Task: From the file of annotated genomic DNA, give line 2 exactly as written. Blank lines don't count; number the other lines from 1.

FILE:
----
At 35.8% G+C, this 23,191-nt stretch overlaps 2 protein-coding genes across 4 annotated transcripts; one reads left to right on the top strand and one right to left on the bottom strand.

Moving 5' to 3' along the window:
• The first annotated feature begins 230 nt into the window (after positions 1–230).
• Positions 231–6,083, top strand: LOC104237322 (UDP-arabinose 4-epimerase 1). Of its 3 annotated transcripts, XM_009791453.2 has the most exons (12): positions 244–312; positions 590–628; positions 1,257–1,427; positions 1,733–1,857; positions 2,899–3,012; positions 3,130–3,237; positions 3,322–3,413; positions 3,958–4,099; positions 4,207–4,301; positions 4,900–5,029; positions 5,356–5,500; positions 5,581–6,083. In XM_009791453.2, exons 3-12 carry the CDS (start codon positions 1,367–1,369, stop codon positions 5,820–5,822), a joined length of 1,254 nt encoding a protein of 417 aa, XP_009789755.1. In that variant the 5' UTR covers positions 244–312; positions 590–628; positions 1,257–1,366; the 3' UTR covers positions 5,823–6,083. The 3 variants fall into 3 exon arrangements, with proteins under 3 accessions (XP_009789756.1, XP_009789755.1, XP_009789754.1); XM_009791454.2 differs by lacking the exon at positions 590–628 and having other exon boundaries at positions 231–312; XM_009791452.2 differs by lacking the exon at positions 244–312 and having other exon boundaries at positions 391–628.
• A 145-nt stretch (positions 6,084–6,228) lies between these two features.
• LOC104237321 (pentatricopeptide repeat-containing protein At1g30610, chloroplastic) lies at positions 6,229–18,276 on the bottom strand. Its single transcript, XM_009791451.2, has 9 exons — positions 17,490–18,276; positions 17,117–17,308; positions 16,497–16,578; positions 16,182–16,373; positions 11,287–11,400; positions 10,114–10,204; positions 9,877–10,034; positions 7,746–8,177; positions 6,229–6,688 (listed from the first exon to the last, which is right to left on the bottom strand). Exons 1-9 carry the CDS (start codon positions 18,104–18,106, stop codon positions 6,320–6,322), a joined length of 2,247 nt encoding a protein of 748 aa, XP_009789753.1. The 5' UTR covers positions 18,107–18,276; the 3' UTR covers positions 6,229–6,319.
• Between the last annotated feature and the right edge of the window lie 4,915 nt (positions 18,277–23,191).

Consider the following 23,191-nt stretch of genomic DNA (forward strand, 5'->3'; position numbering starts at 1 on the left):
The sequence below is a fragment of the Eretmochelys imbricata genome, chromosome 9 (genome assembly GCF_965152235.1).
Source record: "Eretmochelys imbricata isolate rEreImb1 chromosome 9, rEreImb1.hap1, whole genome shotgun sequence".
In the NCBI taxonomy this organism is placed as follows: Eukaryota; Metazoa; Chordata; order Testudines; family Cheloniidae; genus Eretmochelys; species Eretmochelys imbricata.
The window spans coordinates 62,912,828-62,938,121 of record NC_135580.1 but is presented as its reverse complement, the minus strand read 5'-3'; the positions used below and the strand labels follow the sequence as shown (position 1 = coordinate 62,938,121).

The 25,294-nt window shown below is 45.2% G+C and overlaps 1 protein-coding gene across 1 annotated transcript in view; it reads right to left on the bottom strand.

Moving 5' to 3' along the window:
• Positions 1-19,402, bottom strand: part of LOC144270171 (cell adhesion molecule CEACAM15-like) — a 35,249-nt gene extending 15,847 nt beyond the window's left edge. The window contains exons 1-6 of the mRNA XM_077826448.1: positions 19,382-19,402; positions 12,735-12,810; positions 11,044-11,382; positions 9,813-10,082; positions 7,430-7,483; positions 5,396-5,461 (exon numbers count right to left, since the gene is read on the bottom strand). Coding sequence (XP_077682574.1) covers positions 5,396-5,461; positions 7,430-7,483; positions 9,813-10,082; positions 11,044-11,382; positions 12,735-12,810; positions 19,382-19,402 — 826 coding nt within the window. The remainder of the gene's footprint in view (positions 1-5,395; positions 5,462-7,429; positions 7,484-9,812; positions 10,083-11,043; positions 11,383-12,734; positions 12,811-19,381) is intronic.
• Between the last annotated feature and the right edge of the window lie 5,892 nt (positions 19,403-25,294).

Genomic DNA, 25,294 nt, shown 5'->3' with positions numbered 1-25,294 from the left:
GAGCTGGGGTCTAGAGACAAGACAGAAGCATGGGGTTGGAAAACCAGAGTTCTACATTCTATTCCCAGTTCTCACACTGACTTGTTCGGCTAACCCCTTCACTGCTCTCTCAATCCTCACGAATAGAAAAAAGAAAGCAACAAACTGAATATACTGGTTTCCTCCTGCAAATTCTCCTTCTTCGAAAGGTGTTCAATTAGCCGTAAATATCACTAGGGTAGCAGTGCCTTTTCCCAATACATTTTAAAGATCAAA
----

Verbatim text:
Moving 5' to 3' along the window: